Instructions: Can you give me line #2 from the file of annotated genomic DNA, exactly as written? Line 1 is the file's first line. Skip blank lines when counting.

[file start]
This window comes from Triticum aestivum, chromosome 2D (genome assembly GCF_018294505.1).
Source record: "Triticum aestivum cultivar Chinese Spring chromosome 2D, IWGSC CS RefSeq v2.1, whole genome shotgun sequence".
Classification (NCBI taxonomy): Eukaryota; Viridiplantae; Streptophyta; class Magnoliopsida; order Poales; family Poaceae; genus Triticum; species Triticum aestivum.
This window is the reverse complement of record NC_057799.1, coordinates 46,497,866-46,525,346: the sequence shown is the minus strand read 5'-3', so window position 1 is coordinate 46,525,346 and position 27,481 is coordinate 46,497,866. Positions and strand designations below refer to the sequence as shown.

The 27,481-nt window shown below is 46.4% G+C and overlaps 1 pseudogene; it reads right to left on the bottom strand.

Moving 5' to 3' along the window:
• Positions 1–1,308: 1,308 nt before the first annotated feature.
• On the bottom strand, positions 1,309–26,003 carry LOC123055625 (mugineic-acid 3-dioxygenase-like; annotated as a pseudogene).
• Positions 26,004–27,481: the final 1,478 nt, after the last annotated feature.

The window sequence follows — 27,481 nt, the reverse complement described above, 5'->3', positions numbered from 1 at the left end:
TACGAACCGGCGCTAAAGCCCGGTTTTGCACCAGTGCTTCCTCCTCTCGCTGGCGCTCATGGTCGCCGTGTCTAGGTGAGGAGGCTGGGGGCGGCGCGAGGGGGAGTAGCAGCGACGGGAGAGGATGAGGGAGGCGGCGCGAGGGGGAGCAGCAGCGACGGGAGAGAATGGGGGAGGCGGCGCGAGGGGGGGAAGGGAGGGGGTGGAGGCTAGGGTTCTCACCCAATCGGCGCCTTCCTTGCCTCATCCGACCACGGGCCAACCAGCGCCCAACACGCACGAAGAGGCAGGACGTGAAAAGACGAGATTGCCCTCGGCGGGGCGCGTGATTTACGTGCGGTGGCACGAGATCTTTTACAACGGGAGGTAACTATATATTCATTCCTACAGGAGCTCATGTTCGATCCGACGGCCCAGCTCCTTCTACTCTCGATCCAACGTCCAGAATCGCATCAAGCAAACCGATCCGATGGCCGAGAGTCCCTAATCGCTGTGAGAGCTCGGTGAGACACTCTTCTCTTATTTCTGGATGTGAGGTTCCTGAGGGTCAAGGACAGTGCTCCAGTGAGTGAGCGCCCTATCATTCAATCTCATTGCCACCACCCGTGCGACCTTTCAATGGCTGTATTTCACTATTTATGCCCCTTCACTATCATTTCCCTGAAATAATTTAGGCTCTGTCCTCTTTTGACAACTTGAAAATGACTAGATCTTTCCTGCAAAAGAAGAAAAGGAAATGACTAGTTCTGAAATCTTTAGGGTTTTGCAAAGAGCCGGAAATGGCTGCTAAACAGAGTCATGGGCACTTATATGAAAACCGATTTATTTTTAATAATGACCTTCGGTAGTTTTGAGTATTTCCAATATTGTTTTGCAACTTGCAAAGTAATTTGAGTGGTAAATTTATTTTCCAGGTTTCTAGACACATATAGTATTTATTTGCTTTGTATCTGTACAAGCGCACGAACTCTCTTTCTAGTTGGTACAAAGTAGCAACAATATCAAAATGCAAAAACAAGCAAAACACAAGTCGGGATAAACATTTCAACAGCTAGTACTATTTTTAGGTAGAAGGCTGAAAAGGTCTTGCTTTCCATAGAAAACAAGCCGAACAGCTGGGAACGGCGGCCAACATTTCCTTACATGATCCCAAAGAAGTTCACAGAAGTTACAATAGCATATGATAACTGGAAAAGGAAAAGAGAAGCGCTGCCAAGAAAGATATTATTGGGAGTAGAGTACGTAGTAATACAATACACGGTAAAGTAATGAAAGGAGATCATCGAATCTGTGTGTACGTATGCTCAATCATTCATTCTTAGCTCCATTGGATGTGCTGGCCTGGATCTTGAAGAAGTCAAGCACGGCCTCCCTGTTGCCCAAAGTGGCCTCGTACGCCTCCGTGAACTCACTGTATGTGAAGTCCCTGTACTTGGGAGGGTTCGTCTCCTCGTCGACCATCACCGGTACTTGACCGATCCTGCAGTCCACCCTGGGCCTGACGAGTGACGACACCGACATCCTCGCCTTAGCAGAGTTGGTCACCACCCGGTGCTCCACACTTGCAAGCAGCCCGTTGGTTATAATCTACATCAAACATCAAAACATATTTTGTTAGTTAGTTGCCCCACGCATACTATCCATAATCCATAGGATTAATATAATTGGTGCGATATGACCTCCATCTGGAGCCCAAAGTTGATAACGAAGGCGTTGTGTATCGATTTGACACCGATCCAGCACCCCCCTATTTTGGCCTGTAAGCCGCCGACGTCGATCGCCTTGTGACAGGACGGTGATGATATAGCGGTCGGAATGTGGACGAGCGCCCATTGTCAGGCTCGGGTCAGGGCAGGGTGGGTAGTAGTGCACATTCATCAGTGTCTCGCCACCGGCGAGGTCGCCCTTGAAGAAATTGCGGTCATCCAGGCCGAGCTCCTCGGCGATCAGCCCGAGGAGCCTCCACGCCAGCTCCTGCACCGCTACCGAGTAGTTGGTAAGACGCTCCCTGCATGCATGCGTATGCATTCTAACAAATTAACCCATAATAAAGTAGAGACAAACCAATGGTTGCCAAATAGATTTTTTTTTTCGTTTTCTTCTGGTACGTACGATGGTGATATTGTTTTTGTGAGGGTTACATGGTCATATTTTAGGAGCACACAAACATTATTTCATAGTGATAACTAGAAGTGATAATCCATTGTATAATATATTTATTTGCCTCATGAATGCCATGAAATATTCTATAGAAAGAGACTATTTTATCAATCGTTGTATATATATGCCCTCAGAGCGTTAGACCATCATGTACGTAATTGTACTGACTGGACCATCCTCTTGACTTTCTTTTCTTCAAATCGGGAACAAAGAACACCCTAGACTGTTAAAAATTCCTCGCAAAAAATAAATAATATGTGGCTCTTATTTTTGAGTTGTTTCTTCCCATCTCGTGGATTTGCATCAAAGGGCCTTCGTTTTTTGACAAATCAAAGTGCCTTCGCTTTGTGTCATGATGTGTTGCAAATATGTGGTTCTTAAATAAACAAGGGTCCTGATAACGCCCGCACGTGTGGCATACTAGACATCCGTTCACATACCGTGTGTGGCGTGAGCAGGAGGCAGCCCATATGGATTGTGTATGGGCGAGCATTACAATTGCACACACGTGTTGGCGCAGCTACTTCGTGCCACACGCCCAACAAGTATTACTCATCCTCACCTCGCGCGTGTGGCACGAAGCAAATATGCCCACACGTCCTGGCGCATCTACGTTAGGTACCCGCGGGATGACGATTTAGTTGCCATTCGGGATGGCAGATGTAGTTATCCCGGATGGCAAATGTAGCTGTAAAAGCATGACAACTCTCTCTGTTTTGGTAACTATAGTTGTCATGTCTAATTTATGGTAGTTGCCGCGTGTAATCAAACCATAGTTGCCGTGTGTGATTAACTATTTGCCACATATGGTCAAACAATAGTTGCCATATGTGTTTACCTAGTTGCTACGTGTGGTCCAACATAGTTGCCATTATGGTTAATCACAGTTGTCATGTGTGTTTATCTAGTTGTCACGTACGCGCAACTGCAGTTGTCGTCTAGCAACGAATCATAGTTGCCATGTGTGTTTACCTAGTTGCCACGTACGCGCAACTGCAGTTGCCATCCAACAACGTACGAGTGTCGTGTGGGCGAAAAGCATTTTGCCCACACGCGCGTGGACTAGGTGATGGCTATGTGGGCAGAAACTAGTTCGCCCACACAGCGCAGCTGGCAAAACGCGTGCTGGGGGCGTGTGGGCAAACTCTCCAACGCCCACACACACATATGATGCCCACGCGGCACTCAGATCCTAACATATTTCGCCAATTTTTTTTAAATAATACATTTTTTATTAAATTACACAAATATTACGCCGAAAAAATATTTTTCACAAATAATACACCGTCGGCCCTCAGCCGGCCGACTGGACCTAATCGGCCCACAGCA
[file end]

Source record: "Triticum aestivum cultivar Chinese Spring chromosome 2D, IWGSC CS RefSeq v2.1, whole genome shotgun sequence".